One thing I remember about my childhood is how much fun destruction without consequence is: there was nothing better than smashing apart a LEGO construction I had built to make something new, or tearing down the sand kingdom I built at the beach when we were about to head home. It’s, in my opinion, a massively underappreciated aspect of playing as a child. Children are chaotic, they love to cause trouble, and it’s best for everyone that they get to do so in a way that doesn’t hurt anyone. That’s what I think Katamari echoes so brilliantly.
Many games can often be described as power fantasies (for better or worse) and Katamari is no different, it just sits in a very specific niche. It celebrates chaos and encourages it, no matter how it might affect its polygonal inhabitants. Katamari came out at a time when games were viewed as more akin to toys than serious pieces of art, and Katamari celebrates the fact that it really is a toybox of sorts – and one that is never a bore to play in.
Those polygonal inhabitants in particular contribute to that feeling that the game is a toybox: there’s a blockiness to everyone and everything in the world of Katamari, one that makes everything almost seem like cheap plastic toys, and I wouldn’t be surprised if this was purposeful. To the King of All Cosmos, Earth might as well be his and the Prince’s playground, littered with the toys of fruit stands and boats and erasers.
It’s impossible to say what Sony’s larger intentions with the PlayStation were when it took on the project themselves. The console, of course, originally started as a collaboration with Nintendo, and then once that fell through Sony decided to get into the console market itself. The name PlayStation certainly would have been befitting of Nintendo, though the company did produce toys before getting into the video games market, creating an even bigger link between the idea of ‘toy’ and ‘game’. In another universe, Katamari Damacy would fit perfectly on the Nintendo PlayStation, just as perfectly as it does on the Sony PlayStation 2.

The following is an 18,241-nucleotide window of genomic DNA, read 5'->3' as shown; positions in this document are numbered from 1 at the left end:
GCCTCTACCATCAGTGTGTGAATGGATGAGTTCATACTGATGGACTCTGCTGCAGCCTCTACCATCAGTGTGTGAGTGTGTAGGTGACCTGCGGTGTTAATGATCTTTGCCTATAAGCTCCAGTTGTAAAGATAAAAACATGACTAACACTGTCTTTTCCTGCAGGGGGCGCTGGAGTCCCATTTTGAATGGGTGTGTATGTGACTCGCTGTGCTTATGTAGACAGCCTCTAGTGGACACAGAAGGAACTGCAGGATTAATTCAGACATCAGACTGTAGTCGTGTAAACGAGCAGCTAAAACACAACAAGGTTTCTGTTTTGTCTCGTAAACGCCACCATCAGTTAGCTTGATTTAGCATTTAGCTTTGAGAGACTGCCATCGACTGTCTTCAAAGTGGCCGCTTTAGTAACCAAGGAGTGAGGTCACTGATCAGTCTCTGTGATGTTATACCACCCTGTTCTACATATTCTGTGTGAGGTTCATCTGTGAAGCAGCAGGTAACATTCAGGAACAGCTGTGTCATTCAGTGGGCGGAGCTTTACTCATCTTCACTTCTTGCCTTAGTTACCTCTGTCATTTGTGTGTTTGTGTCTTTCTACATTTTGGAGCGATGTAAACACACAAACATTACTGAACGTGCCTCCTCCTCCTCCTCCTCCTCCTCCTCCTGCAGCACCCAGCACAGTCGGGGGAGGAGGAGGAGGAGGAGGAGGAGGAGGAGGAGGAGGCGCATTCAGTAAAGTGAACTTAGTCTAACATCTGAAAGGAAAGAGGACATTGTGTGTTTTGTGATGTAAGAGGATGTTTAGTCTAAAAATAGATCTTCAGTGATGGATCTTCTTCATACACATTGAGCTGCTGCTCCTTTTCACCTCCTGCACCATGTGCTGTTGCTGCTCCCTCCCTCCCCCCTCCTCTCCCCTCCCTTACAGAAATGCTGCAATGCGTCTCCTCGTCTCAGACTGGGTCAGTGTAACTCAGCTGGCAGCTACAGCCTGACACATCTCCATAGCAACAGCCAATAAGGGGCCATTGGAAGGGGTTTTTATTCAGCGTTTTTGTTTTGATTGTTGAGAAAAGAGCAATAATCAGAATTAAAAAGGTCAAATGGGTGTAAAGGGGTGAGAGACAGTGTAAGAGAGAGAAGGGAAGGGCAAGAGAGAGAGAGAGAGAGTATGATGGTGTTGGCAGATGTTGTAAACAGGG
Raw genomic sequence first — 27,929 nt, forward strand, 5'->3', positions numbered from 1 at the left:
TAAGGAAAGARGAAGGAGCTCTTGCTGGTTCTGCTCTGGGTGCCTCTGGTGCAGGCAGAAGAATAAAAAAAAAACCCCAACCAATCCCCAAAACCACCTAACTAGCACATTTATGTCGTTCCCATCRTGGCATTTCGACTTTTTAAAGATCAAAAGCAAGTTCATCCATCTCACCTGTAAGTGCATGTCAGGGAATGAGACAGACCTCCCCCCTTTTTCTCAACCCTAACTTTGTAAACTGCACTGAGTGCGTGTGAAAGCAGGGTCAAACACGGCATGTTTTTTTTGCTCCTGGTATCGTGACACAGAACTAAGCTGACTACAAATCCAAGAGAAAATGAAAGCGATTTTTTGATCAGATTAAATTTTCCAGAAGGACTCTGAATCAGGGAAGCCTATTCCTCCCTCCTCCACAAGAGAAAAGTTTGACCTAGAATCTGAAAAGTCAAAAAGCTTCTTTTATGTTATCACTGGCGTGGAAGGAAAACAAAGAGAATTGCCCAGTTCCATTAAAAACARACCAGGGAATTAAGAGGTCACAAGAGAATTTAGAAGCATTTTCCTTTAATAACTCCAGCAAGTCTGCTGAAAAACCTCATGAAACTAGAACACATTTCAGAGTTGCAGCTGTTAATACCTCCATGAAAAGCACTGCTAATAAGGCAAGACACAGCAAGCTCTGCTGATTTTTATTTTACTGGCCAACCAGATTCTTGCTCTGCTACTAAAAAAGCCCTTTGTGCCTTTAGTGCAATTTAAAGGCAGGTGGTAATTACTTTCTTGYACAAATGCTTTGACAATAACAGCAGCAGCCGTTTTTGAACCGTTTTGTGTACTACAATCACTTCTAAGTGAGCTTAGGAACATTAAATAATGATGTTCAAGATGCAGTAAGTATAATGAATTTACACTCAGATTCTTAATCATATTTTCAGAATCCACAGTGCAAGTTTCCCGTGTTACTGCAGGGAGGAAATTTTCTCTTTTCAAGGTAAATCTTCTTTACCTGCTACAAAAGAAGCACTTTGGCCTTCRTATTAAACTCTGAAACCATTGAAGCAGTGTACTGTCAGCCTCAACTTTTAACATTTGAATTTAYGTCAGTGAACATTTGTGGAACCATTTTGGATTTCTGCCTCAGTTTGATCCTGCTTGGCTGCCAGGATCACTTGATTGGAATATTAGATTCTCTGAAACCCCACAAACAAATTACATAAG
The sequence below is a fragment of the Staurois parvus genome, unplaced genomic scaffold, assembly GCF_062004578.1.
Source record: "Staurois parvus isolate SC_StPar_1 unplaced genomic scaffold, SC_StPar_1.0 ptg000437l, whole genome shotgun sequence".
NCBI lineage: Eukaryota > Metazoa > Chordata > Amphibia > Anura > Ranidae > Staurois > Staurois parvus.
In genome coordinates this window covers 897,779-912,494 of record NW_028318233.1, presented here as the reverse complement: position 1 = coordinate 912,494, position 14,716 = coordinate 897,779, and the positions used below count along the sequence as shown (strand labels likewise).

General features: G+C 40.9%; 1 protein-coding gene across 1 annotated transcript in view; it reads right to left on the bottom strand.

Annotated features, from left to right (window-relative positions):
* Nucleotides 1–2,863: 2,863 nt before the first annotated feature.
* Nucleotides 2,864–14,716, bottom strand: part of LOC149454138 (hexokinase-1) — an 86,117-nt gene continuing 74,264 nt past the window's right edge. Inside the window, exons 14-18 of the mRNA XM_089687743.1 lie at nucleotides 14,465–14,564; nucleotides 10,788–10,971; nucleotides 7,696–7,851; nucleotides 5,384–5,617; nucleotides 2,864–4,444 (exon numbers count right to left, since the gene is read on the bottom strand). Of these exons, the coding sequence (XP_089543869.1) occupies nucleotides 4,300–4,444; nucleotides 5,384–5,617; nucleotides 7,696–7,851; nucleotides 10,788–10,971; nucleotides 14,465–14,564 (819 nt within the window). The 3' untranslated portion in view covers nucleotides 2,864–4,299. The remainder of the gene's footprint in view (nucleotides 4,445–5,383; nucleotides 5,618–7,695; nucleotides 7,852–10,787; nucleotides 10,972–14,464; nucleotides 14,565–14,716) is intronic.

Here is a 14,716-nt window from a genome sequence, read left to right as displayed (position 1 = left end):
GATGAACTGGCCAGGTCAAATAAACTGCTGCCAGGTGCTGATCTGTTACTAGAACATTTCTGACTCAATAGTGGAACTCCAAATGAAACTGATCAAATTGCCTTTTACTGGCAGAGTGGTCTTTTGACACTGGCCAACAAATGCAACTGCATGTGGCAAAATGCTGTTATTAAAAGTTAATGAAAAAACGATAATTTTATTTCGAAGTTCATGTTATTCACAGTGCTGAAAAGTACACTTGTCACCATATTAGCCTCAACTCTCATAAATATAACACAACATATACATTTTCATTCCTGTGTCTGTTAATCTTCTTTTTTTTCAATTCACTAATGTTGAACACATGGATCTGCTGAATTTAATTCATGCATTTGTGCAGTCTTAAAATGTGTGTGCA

‘Play’ truly feels like it was a priority of the game, one that you see in Nintendo’s games as well. That priority doesn’t apply so much to a lot of the PS2’s library, as only really Nintendo were making first-party titles at the time, so Katamari almost feels like the main pedestal from which the ‘Play’ of PlayStation stands on. There are almost countless classics to be found on the PS2, like Final Fantasy X or Okami, but none ask you to play like Katamari does.
There really aren’t many games like Katamari Damacy, even now in the indie game scene. The closest thing comes from the creator of the series himself Keita Takahashi, with his most recent release Wattam, an equally silly and goofy game. It’s rare to be able to describe a game as almost entirely unique, but Katamari is in almost everything it does, and that’s what makes it a game worth coming back to.
Adults love to experience nostalgic things. It’s why we see so many soft and hard reboots of beloved 80s franchises, and so many modern titles that directly pull from that era to capture something that reminds people of their childhood. But if you want to play a game that does that exact thing on a more conceptual than literal level, you should play Katamari: it’ll invite you to play around and have some fun for a few hours, like how a child might ask you to sit down for a tea party or to mess around with their toy trucks.
When I play the game, I don’t think of any one particular moment from my childhood. I think of all of them. There’s nothing like that in any other game I’ve played, so I’m going to keep playing it until I do.
Oisin Kuhnke is a freelance writer and occasional contributor to NME. You can read the rest of the Remastered column here.